eIF5C is a phylogenetically conserved protein, which is said to contain an N-terminal leucine zipper motif and a C-terminal eIF5C domain. Our BLASTX results showed that homologs of eIF5C exist in various organisms, from Cryptococcus neoformans to Homo sapiens. BZAP45, the ortholog of eIF5C in humans, contributes to transcriptional control at the G1/S phase transition [8]. In Rattus norvegicus, brain development-related molecule 2 (Bdm2) is a developmentally regulated gene, which is highly expressed in fetal rat brain [9]. Wang et al. [10] showed that eIF5C was associated with the ribosome through an interaction with D. melanogaster ribosomal protein L5 (dRPL5), suggesting its possible role during protein synthesis in fruit flies. Given that there are no related functional reports to date, the information of eIF5C from other insects have been obtained from gene sequencing.

In this study, we cloned and characterized the eIF5C from the metamorphic larvae of H. armigera and designated it as Ha-eIF5C, which contains an N-terminal leucine zipper motif and a C-terminal eIF5C domain. The expression, distribution and characterization of Ha-eIF5C were studied by employing Quantitative real-time PCR (QRT-PCR), recombinant expression and immunoblotting analysis. Likewise, we also investigated the gene's hormonal regulation and its position in the 20E signal transduction pathway.


Gene cloning and sequence analysis of Ha-eIF5C

Based on the fragment of Ha-eIF5C obtained from suppression subtractive hybridization (SSH), the 5' end fragment was obtained using specific reverse primer eIF5CR and the T3 primer. The 3' end fragment was amplified with the specific primer eIF5CF and the T7 primer. The full-length eIF5C of H. armegera (1675 bp) was obtained through an assemblage of overlapping nucleic acids. This included a 57 bp 5' untranslated region (UTR), a 1260 bp open reading frame and a 340 bp untranslated region in the 3' UTR, with a 18 bp poly A tail. The ORF encoded a 419 amino acid protein with a calculated molecular mass of 48 kDa and a predicated isoelectric point of 6.05. Moreover, there were some putative post-translational modification sites including seven protein kinase c phosphorylation sites, two tyrosine kinase phosphorylation sites, three N-myristoylation sites, five casein kinase II phosphorylation sites and one N-glycosylation site (Fig. 1).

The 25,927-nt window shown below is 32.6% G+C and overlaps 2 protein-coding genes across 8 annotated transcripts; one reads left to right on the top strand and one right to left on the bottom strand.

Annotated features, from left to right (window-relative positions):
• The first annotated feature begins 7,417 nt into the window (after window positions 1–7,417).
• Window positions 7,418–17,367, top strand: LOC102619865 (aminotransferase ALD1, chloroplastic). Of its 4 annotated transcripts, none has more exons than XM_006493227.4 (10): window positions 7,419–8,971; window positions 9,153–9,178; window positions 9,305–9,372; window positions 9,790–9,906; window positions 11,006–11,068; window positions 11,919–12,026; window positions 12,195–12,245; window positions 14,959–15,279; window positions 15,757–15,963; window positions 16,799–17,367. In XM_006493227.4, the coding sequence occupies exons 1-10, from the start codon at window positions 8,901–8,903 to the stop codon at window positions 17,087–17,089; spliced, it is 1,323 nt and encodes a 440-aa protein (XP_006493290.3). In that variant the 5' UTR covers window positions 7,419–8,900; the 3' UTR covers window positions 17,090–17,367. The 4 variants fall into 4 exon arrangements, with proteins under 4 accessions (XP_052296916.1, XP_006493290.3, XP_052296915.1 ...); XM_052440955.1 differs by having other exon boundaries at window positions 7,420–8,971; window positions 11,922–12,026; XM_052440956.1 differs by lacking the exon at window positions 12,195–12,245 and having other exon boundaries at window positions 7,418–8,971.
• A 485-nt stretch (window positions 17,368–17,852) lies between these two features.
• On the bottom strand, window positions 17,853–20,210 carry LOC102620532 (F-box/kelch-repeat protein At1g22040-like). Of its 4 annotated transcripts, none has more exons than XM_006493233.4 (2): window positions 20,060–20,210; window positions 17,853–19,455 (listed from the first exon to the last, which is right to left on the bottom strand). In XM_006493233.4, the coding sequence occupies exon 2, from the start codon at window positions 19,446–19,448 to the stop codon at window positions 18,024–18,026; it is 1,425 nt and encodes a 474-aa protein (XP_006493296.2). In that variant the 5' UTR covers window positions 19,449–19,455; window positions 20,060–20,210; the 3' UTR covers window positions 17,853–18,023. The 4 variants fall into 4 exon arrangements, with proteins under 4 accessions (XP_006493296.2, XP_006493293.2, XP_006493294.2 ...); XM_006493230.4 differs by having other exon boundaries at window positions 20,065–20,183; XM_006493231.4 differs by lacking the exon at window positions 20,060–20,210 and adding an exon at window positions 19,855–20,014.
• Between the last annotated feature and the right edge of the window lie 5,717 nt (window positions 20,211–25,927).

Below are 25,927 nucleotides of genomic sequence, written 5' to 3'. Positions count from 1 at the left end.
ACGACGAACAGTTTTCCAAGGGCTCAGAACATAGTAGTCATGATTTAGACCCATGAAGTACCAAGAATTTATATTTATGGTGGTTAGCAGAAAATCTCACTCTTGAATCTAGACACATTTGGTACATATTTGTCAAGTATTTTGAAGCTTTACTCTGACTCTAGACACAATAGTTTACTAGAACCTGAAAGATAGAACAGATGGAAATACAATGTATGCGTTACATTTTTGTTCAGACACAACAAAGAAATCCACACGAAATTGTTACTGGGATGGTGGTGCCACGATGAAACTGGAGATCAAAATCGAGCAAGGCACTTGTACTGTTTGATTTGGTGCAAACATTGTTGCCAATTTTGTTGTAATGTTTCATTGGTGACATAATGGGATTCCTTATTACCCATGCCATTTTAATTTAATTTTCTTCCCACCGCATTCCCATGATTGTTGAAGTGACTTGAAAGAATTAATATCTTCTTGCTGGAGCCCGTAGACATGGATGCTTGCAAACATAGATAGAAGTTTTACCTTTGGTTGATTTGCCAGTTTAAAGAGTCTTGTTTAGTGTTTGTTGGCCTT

Figure 1

Complete cDNA sequence and deduced amino acid sequence of Ha-eIF5C. The underlined amino acid sequences indicate predicted phosphorylation sites. Protein kinase C phosphorylation sites (2–4; 17–19; 91–93; 107–109; 193–195; 335–337; 387–389); tyrosine kinase phosphorylation sites (18–26; 345–351); casein kinase II phosphorylation sites (58–61; 100–103; 303–306; 407–410; 414–417). The putative N-glycosylation site is shaded. Predicted N-myristoylation sites are in block.

Identification of Ha-eIF5C

The result of the BLASTX analysis suggests that Ha-eIF5C has certain similarities to various genes, including eIF5C from Bombyx mori (88%), eIF5C from Apis mellifera (68%), eIF5C from Aedes aegypti (66%) and eIF5C from D. melanogaster (63%) (Fig. 2). SMART predicted that Ha-eIF5C protein contains a C-terminal eIF5C domain (326–411 aa) and an N-terminal leucine zipper motif (39–60 aa).
Figure 2

Multiple alignments of Ha-eIF5C with other insect eIF5C. eIF5C from A. aegypti XP_001655819, A. mellifera XP_395256, B. mori NP_001091797 and D. melanogaster Q9VNE2. The numbers on the right indicate the amino acid position of different sequences. Identical amino acids are shaded in black. Other conserved, but not consensus amino acids, are shaded in grey.